Khayelitsha Township, Cape Town, South Africa May, 2014
Lion’s Head Mountain, arguably Cape Town’s most recognizable and most photographed landmark, rises above the magnetic cosmopolitan cityscape, a beacon of all that is, and has long been true and noble in the world.
Like the Eiffel Tower or One World Trade Center—on clear days it can be observed from nearly any angle throughout the city. From the pleasant walking paths of Companys Gardens to the boardwalk skimming elegant restaurants at the V & A Waterfront. Its silhouette is so beautifully crafted by nature that if not for its enormity, it might be mistaken for a carefully sculpted man-made art installation.
You’d never imagine that it could embody anything other than a symbol of light and right. And yet, as my friend Michelle and I zoomed southeast from the bustling city center in a beat-up Honda bound for Khayelitsha Township, I caught glimpses of a mist-shrouded Lion’s Head in the tiny car’s rearview mirror as we began to pass decrepit shacks in the overcast daylight—the hunk of rock seemed to me to mutate into a kind of shadowy overlord. A figure more morose than mirthful. A dour symbol of South Africa’s not-so-distant past.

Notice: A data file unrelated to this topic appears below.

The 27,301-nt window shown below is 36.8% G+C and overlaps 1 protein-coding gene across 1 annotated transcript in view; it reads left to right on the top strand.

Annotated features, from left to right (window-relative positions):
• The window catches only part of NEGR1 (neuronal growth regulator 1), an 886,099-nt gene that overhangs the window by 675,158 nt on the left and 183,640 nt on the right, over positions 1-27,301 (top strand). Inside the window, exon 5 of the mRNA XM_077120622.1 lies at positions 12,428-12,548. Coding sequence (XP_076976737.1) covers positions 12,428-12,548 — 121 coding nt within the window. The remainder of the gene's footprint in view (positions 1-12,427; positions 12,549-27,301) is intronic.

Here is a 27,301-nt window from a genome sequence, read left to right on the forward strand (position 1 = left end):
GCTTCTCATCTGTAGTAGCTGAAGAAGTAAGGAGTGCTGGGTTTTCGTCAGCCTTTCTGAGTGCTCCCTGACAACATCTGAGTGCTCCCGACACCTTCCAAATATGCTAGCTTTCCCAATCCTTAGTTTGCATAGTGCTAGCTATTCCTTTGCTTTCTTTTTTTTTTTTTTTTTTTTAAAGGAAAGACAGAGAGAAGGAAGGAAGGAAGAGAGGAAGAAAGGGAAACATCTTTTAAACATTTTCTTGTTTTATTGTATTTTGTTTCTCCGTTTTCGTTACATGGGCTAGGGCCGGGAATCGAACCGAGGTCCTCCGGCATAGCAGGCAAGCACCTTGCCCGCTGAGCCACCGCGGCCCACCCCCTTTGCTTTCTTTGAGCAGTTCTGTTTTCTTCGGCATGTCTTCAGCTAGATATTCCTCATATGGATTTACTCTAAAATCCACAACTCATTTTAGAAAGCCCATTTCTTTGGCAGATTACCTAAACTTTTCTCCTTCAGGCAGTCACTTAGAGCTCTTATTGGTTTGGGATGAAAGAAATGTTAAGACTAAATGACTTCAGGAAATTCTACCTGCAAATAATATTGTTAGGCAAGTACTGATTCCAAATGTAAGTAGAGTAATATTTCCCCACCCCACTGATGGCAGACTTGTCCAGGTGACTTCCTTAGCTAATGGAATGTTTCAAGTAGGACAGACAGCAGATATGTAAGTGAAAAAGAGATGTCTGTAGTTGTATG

It wasn’t long before the entire horizon, clear to False Bay on the coast, was replete with a million-hued 3-D jigsaw puzzle of corrugated tin roofs, rickety walls and towering poles supporting fickle wires that flowed in electricity (when luck would have it, at least). “Welcome to Khayelitsha,” our guide, Juma Mkwela, smiled proudly from the driver’s seat. “This is where I’m from!”
Juma’s Township Art Tour is a one-man show, and his passion and talent lies in making it an utterly beautiful, amazingly authentic, and hauntingly unforgettable one.
A compact, genuine man with warm, twinkling eyes and smiling enthusiasm that spreads quick as a flame to everyone around him, Juma deftly navigated the unkempt streets, dodging large trucks, scattering school children, mangy dogs, and occasional flapping chickens which, I suspected, would not be long for this world.